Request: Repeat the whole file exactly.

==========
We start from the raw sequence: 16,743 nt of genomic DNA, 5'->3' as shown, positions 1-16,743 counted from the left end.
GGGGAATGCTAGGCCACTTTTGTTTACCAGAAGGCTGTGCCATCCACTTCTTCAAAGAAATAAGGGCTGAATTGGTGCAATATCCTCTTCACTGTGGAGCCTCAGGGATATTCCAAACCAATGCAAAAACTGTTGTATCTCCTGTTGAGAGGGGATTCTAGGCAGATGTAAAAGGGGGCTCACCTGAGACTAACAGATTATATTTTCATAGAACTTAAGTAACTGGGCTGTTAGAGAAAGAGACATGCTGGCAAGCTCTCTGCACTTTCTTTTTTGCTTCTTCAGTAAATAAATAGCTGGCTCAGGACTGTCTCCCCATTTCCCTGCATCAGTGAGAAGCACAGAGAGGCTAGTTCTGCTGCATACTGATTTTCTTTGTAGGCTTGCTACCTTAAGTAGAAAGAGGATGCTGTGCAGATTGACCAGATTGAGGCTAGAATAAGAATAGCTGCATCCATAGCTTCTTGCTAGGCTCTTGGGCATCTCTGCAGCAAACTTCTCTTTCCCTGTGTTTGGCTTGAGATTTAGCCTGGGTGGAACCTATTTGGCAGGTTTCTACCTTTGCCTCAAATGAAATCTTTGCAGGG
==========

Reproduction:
We start from the raw sequence: 16,743 nt of genomic DNA, 5'->3' as shown, positions 1-16,743 counted from the left end.
GGGGAATGCTAGGCCACTTTTGTTTACCAGAAGGCTGTGCCATCCACTTCTTCAAAGAAATAAGGGCTGAATTGGTGCAATATCCTCTTCACTGTGGAGCCTCAGGGATATTCCAAACCAATGCAAAAACTGTTGTATCTCCTGTTGAGAGGGGATTCTAGGCAGATGTAAAAGGGGGCTCACCTGAGACTAACAGATTATATTTTCATAGAACTTAAGTAACTGGGCTGTTAGAGAAAGAGACATGCTGGCAAGCTCTCTGCACTTTCTTTTTTGCTTCTTCAGTAAATAAATAGCTGGCTCAGGACTGTCTCCCCATTTCCCTGCATCAGTGAGAAGCACAGAGAGGCTAGTTCTGCTGCATACTGATTTTCTTTGTAGGCTTGCTACCTTAAGTAGAAAGAGGATGCTGTGCAGATTGACCAGATTGAGGCTAGAATAAGAATAGCTGCATCCATAGCTTCTTGCTAGGCTCTTGGGCATCTCTGCAGCAAACTTCTCTTTCCCTGTGTTTGGCTTGAGATTTAGCCTGGGTGGAACCTATTTGGCAGGTTTCTACCTTTGCCTCAAATGAAATCTTTGCAGGG